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Xavier University College of Engineering Electronics and Communications Engineering

Experiment Title: SOUND CANCELLATION/REINFORCEMENT Experiment Number: #5

Submitted to: Engr. Ian Giovanni Pabillaran

Performed by: Lopez, Patreck Ma, Kevin Angelo Manalo, Raymar Manos, Angelito Jr. Nambatac, Jeffrey Orpilla, Vincent Kevin Paye, Christian Aries Pedraza, Rommel Quiblat, Mozart Quijote, Glenn Rey Quiriado, George Ezar Raboy, Mark David Ramonal, Erwin Reyes, Alberto III Salem, Ken Christian Tapiahan, Charity Yap, Danilo

Date Performed:

Date Submitted:


Objectives To demonstrate the behavior of sound waves that comes across other sound waves To demonstrate the basic theory of noise/sound elimination using electronic circuits


Introductory Information Given two waves (Sine waves for example), the resultant would have sum of the amplitudes of the two waves. If the two are exactly in phase, having the same amplitude, the resulting wave would have twice the amplitude of the original wave. On the other hand, if the two waves or signals are exactly 180 out of phase, still having the same amplitude, the waves would cancel each other. The same holds true for sound waves. When sound waves are reflected, there are instances when the reflected waves come across the direct waves. When this happens, the sound waves may either reinforce or cancel, depending upon their phasing with respect to each other. This has been the basic concept behind noise cancellation/elimination devices that are now being developed. Since sound is a complex signal containing different frequencies, and its behavior depends on the environment in which it is propagated, it would require a more detailed study of the sound sources and the environment in which noise elimination would be applied.


Materials Required Power Amplifier Audio Generator Pair of Loudspeakers Dual Trace Oscilloscope Sound Level Meter


Procedure 1. Turn the sound level meter ON and set it to position A. Then measure the ambient room sound level. Ambient room sound level reading at A = ___70dB___ 2. Connect the circuit as shown in the figure, connecting the output of the Audio Generator to the left & right Auxiliary inputs of the power amplifier, and the speakers to the output of the amplifier (observe correct polarity). Arrange the speakers so that they are facing each other, around 6 inches apart.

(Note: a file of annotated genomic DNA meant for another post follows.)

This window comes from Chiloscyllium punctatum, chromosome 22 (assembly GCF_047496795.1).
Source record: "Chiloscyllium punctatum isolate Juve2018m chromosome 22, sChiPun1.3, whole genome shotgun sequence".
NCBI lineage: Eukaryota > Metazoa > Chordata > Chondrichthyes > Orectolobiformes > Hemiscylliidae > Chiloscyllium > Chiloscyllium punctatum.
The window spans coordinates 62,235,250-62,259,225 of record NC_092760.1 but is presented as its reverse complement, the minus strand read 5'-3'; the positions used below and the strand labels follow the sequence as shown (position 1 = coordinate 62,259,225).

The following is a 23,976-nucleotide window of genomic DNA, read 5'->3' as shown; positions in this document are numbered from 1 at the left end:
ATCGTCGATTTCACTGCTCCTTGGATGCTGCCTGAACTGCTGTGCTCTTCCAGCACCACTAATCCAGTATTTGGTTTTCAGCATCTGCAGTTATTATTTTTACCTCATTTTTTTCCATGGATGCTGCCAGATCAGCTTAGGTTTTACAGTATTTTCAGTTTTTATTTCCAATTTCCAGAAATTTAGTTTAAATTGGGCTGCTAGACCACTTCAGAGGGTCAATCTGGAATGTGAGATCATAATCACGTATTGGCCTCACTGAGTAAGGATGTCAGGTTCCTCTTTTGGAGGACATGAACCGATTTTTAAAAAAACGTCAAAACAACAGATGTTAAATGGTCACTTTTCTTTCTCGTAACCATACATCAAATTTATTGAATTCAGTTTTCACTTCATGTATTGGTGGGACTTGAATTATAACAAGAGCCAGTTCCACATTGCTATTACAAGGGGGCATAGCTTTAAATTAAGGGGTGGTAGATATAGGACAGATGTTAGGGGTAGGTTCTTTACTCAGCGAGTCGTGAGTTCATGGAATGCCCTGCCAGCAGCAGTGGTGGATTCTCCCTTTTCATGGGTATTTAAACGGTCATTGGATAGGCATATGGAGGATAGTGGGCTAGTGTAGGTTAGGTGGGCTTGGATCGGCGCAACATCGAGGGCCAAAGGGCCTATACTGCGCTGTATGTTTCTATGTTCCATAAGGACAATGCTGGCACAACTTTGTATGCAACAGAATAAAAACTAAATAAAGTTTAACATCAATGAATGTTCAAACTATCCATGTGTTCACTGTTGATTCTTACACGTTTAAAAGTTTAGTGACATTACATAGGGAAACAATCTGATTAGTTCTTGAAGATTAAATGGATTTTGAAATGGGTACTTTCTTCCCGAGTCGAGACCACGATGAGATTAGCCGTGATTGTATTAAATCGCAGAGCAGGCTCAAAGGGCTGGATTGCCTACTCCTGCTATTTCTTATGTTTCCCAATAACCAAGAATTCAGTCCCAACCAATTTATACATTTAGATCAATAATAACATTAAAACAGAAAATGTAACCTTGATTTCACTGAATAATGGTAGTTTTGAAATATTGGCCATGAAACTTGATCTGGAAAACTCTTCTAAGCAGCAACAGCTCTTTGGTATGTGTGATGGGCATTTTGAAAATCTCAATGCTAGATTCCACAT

3. Set the Audio Generator to 1kHz. Turn the balance knob of the amplifier all the way to the left position. Turn on the amplifier and the audio generator, turn up the volume to around position 7. Position the Sound Level Meter in such a way that it points to the middle of the speakers. 4. Observe the waveforms on channels 1 & 2 of the oscilloscope. 5. Set the oscilloscope to add take note of its amplitude and record it on Table 1. 6. Get the reading of the Sound Level Meter and record it on Table 1. 7. By listening, observe the output of the speaker. 8. Repeat steps 4 to 7 for the following positions of the balance knob: Half-way between Left & Middle position In the Middle position Half-way between the Right & Middle position With the knob all the way to the Right position What did you observe as you moved the balance knob from left to right?

Table 1: Speakers in-phase

Position of the Balance Knob Left Half-way between Left & Middle Middle Half-way between Right & Middle Right Amplitude 13 13 13 13 13 SLM Reading 108 dB 109 dB 109 dB 108 dB 108 dB

9. Reverse the polarity of one speaker by reversing its connection on the amplifier, with the probe of the oscilloscope following the polarity of the speaker. 10. Repeat steps 4 to 8, this time record the values on Table 2.

Table 2: Speakers out of phase

Position of the Balance Knob Left Half-way between Left & Middle Middle Half-way between Right & Middle Right Amplitude 8 13 13 13 8 SLM Reading 104 dB 102 dB 101 dB 101 dB 109 dB

What did you observe as you moved the balanced knob from left to right?

GUIDE QUESTIONS: 1. What is a pure tone? 2. Define harmonics 3. How come two different sound sources playing or producing sound with the same center frequency produce different sound (Example: guitar and piano)